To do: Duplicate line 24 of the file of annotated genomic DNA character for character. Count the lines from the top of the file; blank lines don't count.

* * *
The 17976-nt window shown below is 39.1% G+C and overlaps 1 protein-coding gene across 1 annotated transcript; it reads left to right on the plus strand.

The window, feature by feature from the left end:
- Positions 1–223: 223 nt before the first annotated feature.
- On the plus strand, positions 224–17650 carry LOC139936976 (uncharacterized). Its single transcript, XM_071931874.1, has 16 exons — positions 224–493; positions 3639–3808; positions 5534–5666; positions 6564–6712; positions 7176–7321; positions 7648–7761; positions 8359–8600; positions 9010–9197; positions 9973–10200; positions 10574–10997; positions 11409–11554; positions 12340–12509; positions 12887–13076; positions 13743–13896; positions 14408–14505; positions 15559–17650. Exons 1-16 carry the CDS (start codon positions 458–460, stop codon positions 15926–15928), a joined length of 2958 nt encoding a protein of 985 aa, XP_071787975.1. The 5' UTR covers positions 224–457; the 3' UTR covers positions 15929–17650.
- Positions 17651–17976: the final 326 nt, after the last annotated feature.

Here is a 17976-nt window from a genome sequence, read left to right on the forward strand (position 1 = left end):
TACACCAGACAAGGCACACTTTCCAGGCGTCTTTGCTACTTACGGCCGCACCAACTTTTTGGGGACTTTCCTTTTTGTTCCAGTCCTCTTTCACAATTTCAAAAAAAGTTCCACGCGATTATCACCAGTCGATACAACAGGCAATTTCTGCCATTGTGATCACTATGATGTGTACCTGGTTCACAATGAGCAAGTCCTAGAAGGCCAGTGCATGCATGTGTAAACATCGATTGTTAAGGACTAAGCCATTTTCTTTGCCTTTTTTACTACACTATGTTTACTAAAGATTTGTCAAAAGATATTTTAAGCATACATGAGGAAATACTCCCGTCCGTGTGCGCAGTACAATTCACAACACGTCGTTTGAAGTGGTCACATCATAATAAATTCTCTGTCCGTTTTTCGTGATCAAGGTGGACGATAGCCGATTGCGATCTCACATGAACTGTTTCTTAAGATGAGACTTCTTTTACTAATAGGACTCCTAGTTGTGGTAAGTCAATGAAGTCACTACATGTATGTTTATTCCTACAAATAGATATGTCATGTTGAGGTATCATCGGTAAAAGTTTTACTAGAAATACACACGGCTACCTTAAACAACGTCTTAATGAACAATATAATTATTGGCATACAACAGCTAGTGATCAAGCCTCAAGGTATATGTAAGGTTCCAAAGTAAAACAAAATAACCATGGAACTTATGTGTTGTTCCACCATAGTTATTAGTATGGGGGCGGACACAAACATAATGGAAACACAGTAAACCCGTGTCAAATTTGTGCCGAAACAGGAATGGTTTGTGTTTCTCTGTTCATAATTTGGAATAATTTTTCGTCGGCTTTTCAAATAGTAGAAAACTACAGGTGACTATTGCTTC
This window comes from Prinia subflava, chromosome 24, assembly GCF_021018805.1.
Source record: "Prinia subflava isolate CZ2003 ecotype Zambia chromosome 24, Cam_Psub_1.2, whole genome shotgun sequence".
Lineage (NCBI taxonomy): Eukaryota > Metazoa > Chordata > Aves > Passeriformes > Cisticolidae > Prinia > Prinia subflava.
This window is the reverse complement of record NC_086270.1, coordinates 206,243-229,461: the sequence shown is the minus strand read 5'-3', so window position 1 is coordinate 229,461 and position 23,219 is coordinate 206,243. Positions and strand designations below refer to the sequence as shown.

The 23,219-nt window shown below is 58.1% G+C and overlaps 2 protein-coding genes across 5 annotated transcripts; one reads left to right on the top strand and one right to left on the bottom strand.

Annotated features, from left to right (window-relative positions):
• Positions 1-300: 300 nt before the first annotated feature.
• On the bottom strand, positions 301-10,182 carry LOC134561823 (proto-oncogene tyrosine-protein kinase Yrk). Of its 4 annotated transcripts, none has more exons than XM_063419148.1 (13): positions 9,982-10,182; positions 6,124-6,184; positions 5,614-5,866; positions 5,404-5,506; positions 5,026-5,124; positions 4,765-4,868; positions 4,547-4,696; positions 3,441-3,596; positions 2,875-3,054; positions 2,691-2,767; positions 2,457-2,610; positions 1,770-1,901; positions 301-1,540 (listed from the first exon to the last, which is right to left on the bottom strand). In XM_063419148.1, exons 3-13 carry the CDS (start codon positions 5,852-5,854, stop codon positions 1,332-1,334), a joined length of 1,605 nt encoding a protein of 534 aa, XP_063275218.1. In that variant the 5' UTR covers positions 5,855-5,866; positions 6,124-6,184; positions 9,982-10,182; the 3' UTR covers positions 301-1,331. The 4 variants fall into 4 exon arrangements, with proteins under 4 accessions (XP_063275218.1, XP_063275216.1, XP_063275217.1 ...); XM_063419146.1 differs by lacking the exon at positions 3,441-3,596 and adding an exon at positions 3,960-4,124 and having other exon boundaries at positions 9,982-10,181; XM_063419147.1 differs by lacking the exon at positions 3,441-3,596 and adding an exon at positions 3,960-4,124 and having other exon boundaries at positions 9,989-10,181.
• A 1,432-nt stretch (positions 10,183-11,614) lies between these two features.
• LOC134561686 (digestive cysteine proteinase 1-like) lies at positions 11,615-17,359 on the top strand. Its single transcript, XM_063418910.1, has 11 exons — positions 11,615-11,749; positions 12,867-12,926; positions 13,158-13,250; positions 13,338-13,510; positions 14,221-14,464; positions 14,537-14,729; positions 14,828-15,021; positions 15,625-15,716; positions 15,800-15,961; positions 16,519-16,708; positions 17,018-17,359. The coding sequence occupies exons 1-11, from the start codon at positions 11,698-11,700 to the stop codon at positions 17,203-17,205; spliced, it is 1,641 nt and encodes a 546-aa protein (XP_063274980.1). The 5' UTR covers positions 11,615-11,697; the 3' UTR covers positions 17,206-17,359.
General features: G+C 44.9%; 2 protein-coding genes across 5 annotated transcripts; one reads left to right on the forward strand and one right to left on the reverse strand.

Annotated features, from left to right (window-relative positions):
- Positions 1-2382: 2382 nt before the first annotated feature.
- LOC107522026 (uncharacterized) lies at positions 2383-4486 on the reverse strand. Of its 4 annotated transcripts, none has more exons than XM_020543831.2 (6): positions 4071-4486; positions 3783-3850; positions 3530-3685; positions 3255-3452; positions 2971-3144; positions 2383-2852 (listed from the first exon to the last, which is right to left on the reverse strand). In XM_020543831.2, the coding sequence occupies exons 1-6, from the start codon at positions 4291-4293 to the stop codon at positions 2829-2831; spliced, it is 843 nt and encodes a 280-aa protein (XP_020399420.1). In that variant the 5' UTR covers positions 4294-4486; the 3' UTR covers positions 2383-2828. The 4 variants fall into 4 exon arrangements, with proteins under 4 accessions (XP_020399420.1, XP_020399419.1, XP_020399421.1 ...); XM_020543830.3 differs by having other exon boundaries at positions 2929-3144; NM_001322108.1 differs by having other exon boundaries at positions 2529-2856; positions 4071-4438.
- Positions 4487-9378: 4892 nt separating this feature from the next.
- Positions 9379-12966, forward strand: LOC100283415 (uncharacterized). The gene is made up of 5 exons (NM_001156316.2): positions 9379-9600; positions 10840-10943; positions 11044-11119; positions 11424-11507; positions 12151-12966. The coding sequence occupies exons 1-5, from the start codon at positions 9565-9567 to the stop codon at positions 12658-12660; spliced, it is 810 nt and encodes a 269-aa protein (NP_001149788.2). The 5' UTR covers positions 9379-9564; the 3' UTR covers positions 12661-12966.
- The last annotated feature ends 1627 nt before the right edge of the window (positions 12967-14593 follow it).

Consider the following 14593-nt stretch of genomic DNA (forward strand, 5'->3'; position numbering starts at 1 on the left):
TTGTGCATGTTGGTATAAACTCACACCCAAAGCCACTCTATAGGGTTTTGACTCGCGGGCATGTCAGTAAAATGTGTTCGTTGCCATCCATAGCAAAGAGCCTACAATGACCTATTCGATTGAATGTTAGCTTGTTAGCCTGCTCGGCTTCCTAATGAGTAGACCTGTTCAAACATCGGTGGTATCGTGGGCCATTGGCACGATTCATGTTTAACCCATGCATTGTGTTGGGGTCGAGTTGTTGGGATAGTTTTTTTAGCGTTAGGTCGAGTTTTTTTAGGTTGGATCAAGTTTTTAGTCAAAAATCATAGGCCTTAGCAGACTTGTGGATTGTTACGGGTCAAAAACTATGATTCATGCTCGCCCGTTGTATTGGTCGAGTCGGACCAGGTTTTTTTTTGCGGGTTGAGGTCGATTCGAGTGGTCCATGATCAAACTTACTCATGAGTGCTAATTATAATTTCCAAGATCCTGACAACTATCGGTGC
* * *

- The last annotated feature ends 1627 nt before the right edge of the window (positions 12967-14593 follow it).